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Thanks for the memories: a dog’s life

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Nikko was rather fearless and foolish, a tireless trail dog and a dining room mooch.  He had selective deafness and a tail that wagged almost constantly. He would rest his snout on your lap if you sat on our couch and he was not afraid to steal food if you weren’t looking.  He loved nothing more than racing down trails through the old growth near our old mountain home.   If you threw a stick or a tennis ball, he would run all day, but he would rarely bring the item back, and he would never clue in about why I’d get frustrated.  Nikko traversed many years and miles with me, and we had a lot of great times together.

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Nikko was a  tiny ball of fur at the pound in Bend, Oregon when we first saw him in 1998.  He’d been abandoned in a burlap sack on the side of the road.  He was so cute, Denise didn’t have a hard time convincing me to get him.  Still, neither of us could have guessed that Nikko would survive so long.  He always had an insatiable appetite, as if being abandoned as a pup made him neurotic about his next meal. Accordingly, he got chubby for a while, but  he still managed to race ahead of me on hikes around Mount Hood.  Flag Mountain, Castle Canyon, and the Salmon River were favorite spots.

He enjoyed visiting lakes and rivers, although not as much as his sister Rikki did.  He liked to cool off, but was rather lazy and tentative about swimming.   That’s okay.  So am I.

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Nikko was always up for a walk or a hike, even a simple release into the green of our backyard.  He frequently got antsy in the car when he knew we were headed for a trail, and he had a little pathetic whine that went something like “whoo whoo woo”.  While Nikko lived to run, he was also basically content at home.  He enthusiastically greeted us when we got home, and besides a puppy’s shoe fetish (including a pair of slippers owned by the late great drummer from Ghana, Obo Addy) he stayed out of too much trouble.  Never mind the tubs of leftovers we’d get careless about on the counter.

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Odd stuff happened with Nikko.  A few years ago, he got injured when he walked out the door a little slower than anticipated, and it was slammed shut on his tail.  He didn’t need that last inch anyway.  Five or six years ago, Denise and I were walking our dogs in the snow at twilight when we passed a bridge washed out by a flood.  I just wanted to check it out.  We had crossed it many times, but I wanted to see the destruction up close.   Nikko followed me, then passed me recklessly, flying straight off the ragged end of the bridge into darkness.  He yelped and was silent.  The fall was about twenty feet on to a rocky bank.  He was actually across the main channel of the river, so without an intact bridge and in the cold darkness, a rescue took some serious ingenuity and a lot of friends.  Yet Nikko was fine. Shockingly, nothing was broken.   Sure, he started waking up in the middle of the night to pee, but he hiked as hard as ever, and until the past year, he was still a thing of beauty running across a field.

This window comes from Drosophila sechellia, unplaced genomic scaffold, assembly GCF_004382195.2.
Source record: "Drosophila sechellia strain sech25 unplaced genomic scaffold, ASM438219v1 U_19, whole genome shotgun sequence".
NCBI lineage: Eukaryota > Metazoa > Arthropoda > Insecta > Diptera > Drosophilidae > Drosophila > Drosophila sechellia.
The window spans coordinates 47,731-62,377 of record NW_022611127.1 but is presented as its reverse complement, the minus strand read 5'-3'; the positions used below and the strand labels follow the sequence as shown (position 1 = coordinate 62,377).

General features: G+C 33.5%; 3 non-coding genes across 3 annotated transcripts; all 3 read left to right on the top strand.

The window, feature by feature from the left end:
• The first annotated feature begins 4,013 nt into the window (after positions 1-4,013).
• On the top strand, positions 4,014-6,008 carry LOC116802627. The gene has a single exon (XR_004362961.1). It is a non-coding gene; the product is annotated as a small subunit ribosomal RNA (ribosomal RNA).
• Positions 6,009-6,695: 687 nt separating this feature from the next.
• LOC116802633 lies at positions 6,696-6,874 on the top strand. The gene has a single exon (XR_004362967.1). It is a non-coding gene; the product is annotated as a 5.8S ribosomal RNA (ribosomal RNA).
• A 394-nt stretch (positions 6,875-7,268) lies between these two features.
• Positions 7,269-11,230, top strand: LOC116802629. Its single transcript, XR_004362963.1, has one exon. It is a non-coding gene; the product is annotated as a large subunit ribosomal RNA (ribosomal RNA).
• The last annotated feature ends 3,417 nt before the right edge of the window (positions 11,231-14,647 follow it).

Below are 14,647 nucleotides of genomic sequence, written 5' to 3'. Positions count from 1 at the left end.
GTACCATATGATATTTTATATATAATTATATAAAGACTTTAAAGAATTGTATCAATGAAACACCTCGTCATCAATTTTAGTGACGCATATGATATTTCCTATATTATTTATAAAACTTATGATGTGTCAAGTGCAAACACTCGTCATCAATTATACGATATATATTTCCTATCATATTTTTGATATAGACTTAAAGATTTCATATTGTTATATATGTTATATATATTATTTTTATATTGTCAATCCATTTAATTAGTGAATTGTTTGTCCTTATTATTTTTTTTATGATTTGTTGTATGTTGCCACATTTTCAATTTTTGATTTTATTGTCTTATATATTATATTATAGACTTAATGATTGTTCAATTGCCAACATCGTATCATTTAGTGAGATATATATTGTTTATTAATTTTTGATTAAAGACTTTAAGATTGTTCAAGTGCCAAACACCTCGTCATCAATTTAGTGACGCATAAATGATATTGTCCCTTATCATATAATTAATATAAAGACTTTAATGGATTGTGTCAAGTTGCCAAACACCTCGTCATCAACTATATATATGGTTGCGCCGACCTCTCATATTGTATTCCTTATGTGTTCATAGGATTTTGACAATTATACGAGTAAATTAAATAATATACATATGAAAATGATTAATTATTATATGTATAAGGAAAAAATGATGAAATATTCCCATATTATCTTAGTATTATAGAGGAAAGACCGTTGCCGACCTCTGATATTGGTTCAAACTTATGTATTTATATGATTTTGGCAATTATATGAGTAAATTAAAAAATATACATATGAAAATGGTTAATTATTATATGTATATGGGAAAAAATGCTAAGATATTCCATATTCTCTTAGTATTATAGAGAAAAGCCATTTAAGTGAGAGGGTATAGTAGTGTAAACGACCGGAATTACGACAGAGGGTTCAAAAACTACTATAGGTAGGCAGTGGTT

Just last summer, Nikko accompanied me on a great hike up Mount Hood’s Cooper Spur.  It wiped him out, and I could see his hiking days were fading, but he kept trying.  Nikko was a goofy loveable creature who never stopped being a puppy despite his gray face.   In some ways, he is a reflection of me.

Niko on Baker's Bump

Nikko, aka Nikko Biko Freako,  was put to sleep this week, just weeks shy of his fifteenth birthday.  We will miss him a great deal.

A Look Back: Barrett Spur

A lenticular cloud hung over the mountain for hours. Nearing Wy’east Basin.

The weather has finally turned and western Oregon is back to sanity weatherwise.   Not that I minded three months with less than half an inch of rain.  The next nine months will more than counter that drought, I have no doubt.   At the same time, life seems to get ever more hectic between teaching and firefighting and sickness, and I haven’t found the time to go for a real hike lately.  It seems a good time to reflect on a favorite hike from recent years.

A couple years ago, I ventured up the north side of Mount Hood to Barrett Spur, a prominent shoulder visible from Portland.   I had been to the foot of the spur multiple times coming via the Top Spur and Timberline Trails.  That was a great hike, but a long one if I didn’t get an early start (living close to trailheads, I am slow moving at times).  At any rate, I didn’t have enough daylight to get as far up the mountain as I wanted.

Looking back the way I came as I leave the official trail. Mt. Adams on the horizon.

This time, I drove over the top of Lolo Pass and headed for the Vista Ridge Trail.  The approach is longer, but the trail is shorter.  The road gained a lot of elevation for me, and I had an easy hour-long hike to treeline. The north side of the mountain is stunning, all verdant tree-dotted meadows, glacial meltwater creeks (this route avoided any tricky crossings), all below steep glaciers and volcanic ridges luring one’s eye toward the summit of a great peak.

Barrett Spur pokes up above the foreground ridges on the left side.

One in the lush Wy’east Basin, I found a herd path alongside a creek and headed up it.  The going was easy for a while.  Some routefinding was involved as I headed up steep scree sections and crossed a couple snowfields.

Beware! Sprained ankles waiting to happen in this moonscape

Taking a look back down toward treeline

I slogged up the slope of the mountain until we were at least a thousand feet above treeline.  The payoff was tremendous when I reached a saddle overlooking the Ladd Glacier on one side and the spur on the other.  I scrambled through a stiff wind up the spur and reached a relatively flat but rocky ridgetop between glaciers.   One word: spectacular.

Full frontal Hoodity.

Desolation world. Approaching the notch at base of the spur proper.  My route diagonalled up to the high point of the Spur on the near side of the little crags.